One of the first and most difficult tasks about filmmaking is to find a subject matter and to decide on a concept. The concept lies at the heart of the film. There are a lot of ideas out there, or better, in there for those who seek. Anya says,’ I knew I wanted to ask one question to all of them. I would roam around villages wondering what I would ask the villagers, regardless of their age, sex, religion and ethnicity.’ When asked why the question about happiness, Anya replies, ‘There are times when one feels low and wonders what it is really that makes one happy- what makes other people happy.’ The key here seems to be to be curious- towards what the subject matter has to offer and to anticipate surprises. She chose this particular media to portray her idea because she had always been interested in the field. She has done some documentary screening at Sattya and has come across many who share this interest. Her video, though made with no big ambitions has generated a good response.

When Anya came back with the videos, her friends at Sattya were excited about her project. ‘There are some skills that I don’t have. I am not the best editor and I can’t make the background music. But my friends at Sattya were like, ‘Why not make it better?’ They helped me improve the project.’ However Anya wanted to pay her friends for their services. She has therefore prepared a budget of $500 and put  her video up on Kickstarter. A website that allows people interested in helping her project to contribute a certain amount. Since garnering funds is an obstacle in itself, Anya advises people to put up their videos on such websites. The contributors are given credit for the movie itself and are sometimes sent a DVD. Movies give a stimulating touch to any piece of information.

Anya encourages people to film things. She says, ‘Even just a digital camera will do if it has a video mode.’ She believes Sattya would also be of great help, if anyone wants to be involved since it is ‘ a resource network for artists, writers, filmmakers, photographers, and other creative types of people in Nepal and it aspires to be a hub for DIY culture, collaboration, inspiration, and learning for emerging media artists.’

The video is still up on Kickstarter for anyone who wishes to view it or contribute to it.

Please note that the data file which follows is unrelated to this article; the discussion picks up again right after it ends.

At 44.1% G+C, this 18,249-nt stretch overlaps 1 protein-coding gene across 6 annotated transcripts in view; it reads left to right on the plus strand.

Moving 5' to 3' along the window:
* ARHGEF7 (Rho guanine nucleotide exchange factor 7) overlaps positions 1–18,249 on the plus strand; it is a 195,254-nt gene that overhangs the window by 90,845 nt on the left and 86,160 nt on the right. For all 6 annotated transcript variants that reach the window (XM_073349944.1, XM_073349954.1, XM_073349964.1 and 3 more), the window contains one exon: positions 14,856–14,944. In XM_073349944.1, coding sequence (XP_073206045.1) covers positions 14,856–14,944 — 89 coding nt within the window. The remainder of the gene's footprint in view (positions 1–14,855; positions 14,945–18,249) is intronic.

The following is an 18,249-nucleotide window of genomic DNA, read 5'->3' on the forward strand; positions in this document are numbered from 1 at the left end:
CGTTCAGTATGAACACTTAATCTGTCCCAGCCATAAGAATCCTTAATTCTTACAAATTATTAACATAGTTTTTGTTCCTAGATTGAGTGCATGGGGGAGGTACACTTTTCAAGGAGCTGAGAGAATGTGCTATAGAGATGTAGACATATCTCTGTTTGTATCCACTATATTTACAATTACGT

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Globally Documentary

Every summer since 1988, the U.S public television series, Point of View, has shown documentary films. Since early in 2006, the documentary channel has been broadcasting documentaries 24/7.Cable television networks such as HBO, The History Channel, Discovery Channel and Bravo have similarly financed and aired many first-class documentaries. Bell Auditorium at the University of Minnesota became the first theatre in the U.S air exclusively documentary films. Film festivals such as the Full Frame Documentary Film Festival, the Hot Springs Documentary Film Festival, the Yamagata Documentary Film Festival (Japan), and other film festivals are all devoted exclusively to the art of documentary.

And now shifting focus to the documentaries in Nepal, one cannot help but mention the much admired Tenzin Seshi, a robust 34 year old Tibetan man who speaks English in an eruption of phrases gleaned from quotes and Hollywood movies.

Being less scholarly and instead fascinated by glitz and glamour, Tenzin began a modeling career in 1998.Regrettably it wasn’t successful, but he persevered in the arts and in 2009 he congregated all that he had to solely organise a Tibetan cultural dance, universally known as Lung Ta, in Boudha. The event got him his first taste of triumph and also made Tenzin quite popular amongst the foreign tourists, many of who were also filmmakers. He was soon catapulted to the azure skies of cinema. Primarily he was casted in minor roles of international documentaries in countries like Germany, America and Russia.

Nevertheless Tenzing’s quest for cinema was escalating at rapid speed when in 2000 he seized an opportunity to work under a German director named Thorson Grun who not only included him in two important projects, ‘Baby massage’ and ‘Mahayana audination’, but also taught him one of the most critical component of film making- editing.